Tomaszewski (1973) hypothesizes that the process of adaptive evolution in the caddis larva can be visualized as a cycle of changes from terrestrial ancestors, through life in water to the larva of certain contemporary species that have been driven to live on the land. The cycle turns in time to generate a wave on the co-ordinate system. Fig. 1 depicts a single hologenetic turn ; on the first peak, the hypothetical soil-living ancestors, which probably stuck silk linings to their tunnels in the substrate, are seen. Research carried out by Marstaller (1969) and Tachet (1978) suggest that spinning and building behaviour are independent and, in this case, building is secondary to spinning behaviour. The passage from soil to lotic waters saw a new group of insects- the Trichoptera-arise. On the descending line two family branches-Hydropsychoidea and Rhyacophiloidae-evolved in cool waters (adapted from Ross, 1956) and building behaviour originated, while the evolution of the Limnephiloidae branch was associated with a passage into warm lenitic waters (adapted from Ross, 1956) and thence, in the larva of some species-Enoicyla pusilla (Burm.), Ironoquia parvula (Banks) (Flint, 1958) and Philocasca demita (Ross) (Anderson 1967)-secondarily, through lotic waters to the land. A new post-Trichoptera group of insects maye volve from these species in the future.
A large number of hair sensills are distributd in various patterns over the body of the larva. If lack of touch stimulates building activity, then there should be a superior touch receptor. I decided to investigate the abdominal wart-like protuberances on the first segment which, it is generally thought, have the function of attaching the anterior of the larva to the inside of the case. The function attributed to the mis questionable because they are too soft for this purpose. When the larva is out of the case they can be retracted, but not when it is inside. This suggest tthat they have another role, that of tactile receptors.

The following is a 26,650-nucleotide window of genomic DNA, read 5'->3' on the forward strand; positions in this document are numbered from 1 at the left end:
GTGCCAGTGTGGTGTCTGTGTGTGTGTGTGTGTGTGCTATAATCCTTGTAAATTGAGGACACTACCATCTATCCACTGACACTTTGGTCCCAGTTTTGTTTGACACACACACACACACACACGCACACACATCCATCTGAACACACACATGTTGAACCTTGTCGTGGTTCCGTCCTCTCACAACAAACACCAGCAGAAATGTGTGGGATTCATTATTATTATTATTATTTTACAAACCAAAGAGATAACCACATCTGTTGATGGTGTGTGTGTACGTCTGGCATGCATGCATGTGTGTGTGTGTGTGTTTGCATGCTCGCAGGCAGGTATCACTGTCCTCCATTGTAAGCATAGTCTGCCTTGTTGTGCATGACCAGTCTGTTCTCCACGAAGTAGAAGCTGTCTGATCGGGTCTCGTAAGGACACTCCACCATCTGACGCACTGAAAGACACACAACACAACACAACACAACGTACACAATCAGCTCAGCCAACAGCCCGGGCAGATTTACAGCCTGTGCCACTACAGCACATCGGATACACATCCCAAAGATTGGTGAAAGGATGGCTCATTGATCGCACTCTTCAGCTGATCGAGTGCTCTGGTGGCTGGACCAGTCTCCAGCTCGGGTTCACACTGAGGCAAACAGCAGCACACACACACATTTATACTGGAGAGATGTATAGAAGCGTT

Materials and methods
The results are reported in Tables I and II. The numbers in columns 2 and 3 show burrowing and case buildings times on the first day after the case was removed ; they are given for comparison only. Column 5 lists non-building time in larva with compression girdles in place, which is, also, the time girdles were left on ; the differences between the specimens are, therefore, due to chance. The behavioue of the larva after the girdles were slipped off is recorded in column 6. It will be seen from columns 5 and 6 that while the girdle exerted pressure on the warts, there was no case building activity. The longest non-case-building times observed were 14 days in L. flavicornis and 15 days in L. borealis.
The case is a multipuporse structure, the basic function which determines its building is the satisfaction of the tactile demends and the external trigger mechanism is the lack of touch. The superior mechanoreceptors which receive the tactile information are the wart-like protuberance on the 1st segment, which, also, probably play a role in controlling case weight and length as the larva grows. Presumably, the shape of the case depends on the shape of the protuberances and their innervation system, but this is a subject for future research. By stretching out from the case with the help of its legs, while remaining hooked to the inside by the anal claws, the larva brings the abdominal protuberance into contact with the anterior rim and this, probably, the way the larva measures its case. Hansell (1974a) reported on stretchreceptors, but did not examine them in the Trichoptera.
It can, therefore, be concluded that the abdominal protuberance are responsible for transmitting the input of touch information on the stretch maximum to the central nervous system and that this dictates when building actyivity ceases, and that contact protuberances with the case wall satisfies tactile demands.